The interviewer will likely ask a question like this one if you are a recent college graduate. They are looking to find out more about your work ethic and the lessons you learned from holding down a job. You want to show that you are committed, hard-working, and reliable, in addition to being personable and resilient. If you didn't work throughout college, talk about another activity or extracurricular that required sacrifice and dedication on your part.

      Marcie's Answer

      "Outside of some short-term gigs that I temporarily held throughout college, I primarily didn't work because of my focus instead on my studies and playing on the university soccer team. Playing any sport at college-level is a huge time commitment, and it's something I had to juggle with my academic schedule. But I did because I loved playing the sport and being a part of a team. I would wake up early every day to work out with my teammates for a few hours, then attend classes and study throughout the day, before going to regular practice in the late afternoon for several hours. I generally spent evenings attending study groups or studying individually. When there were games, I had to juggle even more. Playing on the team required a great deal of sacrifice, but I stuck with it out of loyalty to my teammates and because of a love for the sport. I learned the value of hard work and persistence, both of which will allow me to succeed within this role."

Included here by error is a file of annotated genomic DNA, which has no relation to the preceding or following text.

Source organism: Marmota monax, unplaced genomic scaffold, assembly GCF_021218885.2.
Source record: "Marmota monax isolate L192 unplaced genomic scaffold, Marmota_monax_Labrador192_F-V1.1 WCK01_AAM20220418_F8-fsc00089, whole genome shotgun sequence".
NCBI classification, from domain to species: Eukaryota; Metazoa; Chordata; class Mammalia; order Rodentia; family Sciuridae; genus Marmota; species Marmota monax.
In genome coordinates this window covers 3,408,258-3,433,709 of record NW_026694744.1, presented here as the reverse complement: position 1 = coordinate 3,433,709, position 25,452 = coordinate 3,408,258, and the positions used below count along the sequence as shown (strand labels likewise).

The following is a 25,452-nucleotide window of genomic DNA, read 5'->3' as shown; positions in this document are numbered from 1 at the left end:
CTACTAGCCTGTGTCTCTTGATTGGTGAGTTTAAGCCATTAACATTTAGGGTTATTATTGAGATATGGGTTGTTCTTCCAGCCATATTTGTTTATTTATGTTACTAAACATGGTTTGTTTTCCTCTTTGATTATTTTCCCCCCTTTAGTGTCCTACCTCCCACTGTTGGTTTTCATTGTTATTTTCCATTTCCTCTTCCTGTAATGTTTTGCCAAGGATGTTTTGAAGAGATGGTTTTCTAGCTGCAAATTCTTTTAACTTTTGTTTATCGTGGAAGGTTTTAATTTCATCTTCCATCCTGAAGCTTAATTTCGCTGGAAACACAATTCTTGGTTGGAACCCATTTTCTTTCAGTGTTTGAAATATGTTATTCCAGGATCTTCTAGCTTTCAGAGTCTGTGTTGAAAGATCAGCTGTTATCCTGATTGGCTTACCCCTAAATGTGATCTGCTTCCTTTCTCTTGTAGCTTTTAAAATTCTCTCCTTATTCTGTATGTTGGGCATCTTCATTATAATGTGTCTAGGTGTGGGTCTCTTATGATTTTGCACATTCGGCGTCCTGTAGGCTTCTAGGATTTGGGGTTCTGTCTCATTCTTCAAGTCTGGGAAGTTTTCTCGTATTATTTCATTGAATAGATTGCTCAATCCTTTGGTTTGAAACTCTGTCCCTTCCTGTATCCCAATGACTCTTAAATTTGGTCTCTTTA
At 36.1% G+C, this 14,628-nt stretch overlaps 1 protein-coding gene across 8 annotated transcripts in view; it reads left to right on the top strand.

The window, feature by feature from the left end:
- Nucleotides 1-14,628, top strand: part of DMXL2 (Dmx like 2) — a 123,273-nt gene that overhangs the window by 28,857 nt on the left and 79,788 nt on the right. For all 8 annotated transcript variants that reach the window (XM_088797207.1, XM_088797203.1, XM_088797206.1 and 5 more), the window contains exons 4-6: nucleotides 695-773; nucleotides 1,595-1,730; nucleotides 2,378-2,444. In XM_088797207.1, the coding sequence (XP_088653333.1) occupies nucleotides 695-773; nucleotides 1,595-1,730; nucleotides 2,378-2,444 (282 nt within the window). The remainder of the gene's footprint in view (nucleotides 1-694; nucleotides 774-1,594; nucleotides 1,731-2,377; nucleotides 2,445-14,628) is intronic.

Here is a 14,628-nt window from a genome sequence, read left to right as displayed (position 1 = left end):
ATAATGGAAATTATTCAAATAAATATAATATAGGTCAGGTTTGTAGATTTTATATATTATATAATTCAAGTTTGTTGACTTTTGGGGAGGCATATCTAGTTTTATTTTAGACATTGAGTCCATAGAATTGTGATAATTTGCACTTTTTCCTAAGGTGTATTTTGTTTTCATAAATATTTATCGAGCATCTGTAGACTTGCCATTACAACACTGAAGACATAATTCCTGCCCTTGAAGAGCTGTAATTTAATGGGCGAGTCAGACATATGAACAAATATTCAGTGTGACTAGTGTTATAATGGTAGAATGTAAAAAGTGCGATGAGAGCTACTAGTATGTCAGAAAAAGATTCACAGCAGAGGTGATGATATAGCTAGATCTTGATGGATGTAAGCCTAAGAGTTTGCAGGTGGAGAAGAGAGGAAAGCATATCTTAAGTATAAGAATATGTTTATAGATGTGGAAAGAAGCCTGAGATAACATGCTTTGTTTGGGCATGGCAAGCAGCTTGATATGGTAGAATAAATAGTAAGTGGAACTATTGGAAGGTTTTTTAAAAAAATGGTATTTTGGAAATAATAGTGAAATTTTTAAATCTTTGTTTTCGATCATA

9. 9.

    Let's imagine that one day you end up in a conflict with one of your colleagues. How will you handle this?

      As a business development representative, you will work on a team that likely meets on a daily basis and shares common goals. It's also possible that your manager will encourage some healthy competition between yourself and your teammates in order to motivate people to close demos and deals. At some point, you might end up in a conflict with someone else. Explain to the interviewer how you will effectively handle this.

      Marcie's Answer

      "If I end up in a disagreement with someone else, the first thing I will do is ask to meet with them privately so we can each share our perspectives. I will strive to actively listen so I can understand their opinions and feelings. If I owe someone an apology, I'll be quick to say I'm sorry so we can move on. In general, though, I'd focus on finding a compromise so that we each feel that our needs have been met. If we're unable to come to a resolution ourselves, I would approach our manager and ask for their input."

  10. 10.

    How do you organize and prioritize your daily workload?

      It's very important that a business development representative be organized and able to prioritize their workload. Talk to the interviewer about the methods you use to remain organized, which might include using a CRM program to keep track of the calls you make, a calendar to mark down important dates, and email invites to help ensure prospects keep their appointments with you. Explain how you keep from becoming overwhelmed.